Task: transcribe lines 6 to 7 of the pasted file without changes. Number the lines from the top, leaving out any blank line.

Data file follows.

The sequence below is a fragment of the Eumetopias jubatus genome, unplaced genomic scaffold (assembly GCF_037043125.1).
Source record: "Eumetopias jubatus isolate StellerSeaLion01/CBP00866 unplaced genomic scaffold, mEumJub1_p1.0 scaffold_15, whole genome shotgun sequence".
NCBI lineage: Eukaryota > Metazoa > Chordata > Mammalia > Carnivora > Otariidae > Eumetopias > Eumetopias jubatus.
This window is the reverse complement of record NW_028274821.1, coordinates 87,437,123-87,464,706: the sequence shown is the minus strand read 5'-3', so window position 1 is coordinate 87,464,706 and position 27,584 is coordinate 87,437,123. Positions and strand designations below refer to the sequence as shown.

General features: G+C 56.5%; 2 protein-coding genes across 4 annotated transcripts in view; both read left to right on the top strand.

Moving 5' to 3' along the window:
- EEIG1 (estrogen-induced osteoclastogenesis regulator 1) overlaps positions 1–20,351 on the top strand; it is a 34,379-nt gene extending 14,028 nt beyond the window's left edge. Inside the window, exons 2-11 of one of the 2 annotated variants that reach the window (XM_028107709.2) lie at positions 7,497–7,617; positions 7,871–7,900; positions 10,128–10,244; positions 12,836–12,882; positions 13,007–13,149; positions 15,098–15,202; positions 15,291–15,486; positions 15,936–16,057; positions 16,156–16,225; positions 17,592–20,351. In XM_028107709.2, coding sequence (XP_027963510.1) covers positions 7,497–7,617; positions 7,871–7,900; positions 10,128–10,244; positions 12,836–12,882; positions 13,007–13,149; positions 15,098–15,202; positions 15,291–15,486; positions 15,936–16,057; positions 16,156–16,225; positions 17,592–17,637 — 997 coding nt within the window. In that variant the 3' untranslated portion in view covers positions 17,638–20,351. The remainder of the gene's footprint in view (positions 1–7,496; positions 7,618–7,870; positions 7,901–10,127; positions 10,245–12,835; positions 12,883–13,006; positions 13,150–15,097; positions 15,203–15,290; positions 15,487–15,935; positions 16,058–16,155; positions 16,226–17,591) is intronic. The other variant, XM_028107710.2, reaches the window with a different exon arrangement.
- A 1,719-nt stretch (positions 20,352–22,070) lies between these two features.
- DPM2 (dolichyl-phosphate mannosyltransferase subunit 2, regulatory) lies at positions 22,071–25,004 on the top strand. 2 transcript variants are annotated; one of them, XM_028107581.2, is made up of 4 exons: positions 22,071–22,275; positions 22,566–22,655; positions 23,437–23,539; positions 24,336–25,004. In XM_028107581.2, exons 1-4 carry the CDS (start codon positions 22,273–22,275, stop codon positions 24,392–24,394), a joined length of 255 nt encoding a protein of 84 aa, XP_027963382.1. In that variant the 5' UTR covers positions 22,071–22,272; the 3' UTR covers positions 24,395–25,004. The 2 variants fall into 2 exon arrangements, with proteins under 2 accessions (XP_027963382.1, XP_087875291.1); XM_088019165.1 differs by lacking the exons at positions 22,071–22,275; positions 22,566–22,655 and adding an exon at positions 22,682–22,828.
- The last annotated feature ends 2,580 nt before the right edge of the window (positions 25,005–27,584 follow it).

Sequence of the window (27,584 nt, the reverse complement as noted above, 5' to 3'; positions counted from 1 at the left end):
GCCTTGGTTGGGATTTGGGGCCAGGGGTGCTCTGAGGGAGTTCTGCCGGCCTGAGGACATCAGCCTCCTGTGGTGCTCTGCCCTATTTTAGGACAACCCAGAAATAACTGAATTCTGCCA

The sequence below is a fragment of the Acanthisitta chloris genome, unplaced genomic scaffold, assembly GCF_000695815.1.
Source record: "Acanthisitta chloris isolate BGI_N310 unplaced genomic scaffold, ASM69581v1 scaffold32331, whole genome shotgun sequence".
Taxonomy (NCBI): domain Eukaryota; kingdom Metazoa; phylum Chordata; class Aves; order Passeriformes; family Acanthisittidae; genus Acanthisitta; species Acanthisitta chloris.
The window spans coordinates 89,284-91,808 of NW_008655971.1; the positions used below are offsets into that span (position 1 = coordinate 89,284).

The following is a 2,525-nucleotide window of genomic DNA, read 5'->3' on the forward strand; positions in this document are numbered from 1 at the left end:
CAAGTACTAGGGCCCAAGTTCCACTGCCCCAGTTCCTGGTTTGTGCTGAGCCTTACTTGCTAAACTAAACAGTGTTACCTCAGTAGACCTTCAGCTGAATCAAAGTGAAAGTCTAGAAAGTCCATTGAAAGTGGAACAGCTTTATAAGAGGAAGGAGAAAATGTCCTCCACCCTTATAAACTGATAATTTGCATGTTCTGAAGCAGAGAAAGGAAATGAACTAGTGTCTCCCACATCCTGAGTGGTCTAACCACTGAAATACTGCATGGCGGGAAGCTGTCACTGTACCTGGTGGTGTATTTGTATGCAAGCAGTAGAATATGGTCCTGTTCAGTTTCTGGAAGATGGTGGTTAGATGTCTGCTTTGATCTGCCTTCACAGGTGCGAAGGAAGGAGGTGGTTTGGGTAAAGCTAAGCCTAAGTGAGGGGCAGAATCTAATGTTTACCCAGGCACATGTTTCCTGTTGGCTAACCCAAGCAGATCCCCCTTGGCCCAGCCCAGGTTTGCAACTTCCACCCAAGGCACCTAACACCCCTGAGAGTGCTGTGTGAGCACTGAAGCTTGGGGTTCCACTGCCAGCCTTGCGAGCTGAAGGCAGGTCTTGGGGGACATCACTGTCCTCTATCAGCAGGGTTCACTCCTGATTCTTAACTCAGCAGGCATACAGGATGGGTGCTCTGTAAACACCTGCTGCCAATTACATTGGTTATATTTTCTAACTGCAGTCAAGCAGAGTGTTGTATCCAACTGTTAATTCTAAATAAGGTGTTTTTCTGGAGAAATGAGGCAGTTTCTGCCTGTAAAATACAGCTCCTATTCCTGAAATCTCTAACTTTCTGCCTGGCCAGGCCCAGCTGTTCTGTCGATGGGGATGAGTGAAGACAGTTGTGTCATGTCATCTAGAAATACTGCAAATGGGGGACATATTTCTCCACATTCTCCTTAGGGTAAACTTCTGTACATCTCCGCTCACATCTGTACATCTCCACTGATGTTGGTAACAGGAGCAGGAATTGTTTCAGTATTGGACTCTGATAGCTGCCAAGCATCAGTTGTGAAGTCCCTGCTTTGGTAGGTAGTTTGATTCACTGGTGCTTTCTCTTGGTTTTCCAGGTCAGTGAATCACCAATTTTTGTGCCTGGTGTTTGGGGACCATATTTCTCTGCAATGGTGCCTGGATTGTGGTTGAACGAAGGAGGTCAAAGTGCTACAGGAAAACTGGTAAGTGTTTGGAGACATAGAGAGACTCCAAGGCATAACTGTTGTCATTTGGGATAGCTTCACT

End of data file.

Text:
Moving 5' to 3' along the window:
- EEIG1 (estrogen-induced osteoclastogenesis regulator 1) overlaps positions 1–20,351 on the top strand; it is a 34,379-nt gene extending 14,028 nt beyond the window's left edge. Inside the window, exons 2-11 of one of the 2 annotated variants that reach the window (XM_028107709.2) lie at positions 7,497–7,617; positions 7,871–7,900; positions 10,128–10,244; positions 12,836–12,882; positions 13,007–13,149; positions 15,098–15,202; positions 15,291–15,486; positions 15,936–16,057; positions 16,156–16,225; positions 17,592–20,351. In XM_028107709.2, coding sequence (XP_027963510.1) covers positions 7,497–7,617; positions 7,871–7,900; positions 10,128–10,244; positions 12,836–12,882; positions 13,007–13,149; positions 15,098–15,202; positions 15,291–15,486; positions 15,936–16,057; positions 16,156–16,225; positions 17,592–17,637 — 997 coding nt within the window. In that variant the 3' untranslated portion in view covers positions 17,638–20,351. The remainder of the gene's footprint in view (positions 1–7,496; positions 7,618–7,870; positions 7,901–10,127; positions 10,245–12,835; positions 12,883–13,006; positions 13,150–15,097; positions 15,203–15,290; positions 15,487–15,935; positions 16,058–16,155; positions 16,226–17,591) is intronic. The other variant, XM_028107710.2, reaches the window with a different exon arrangement.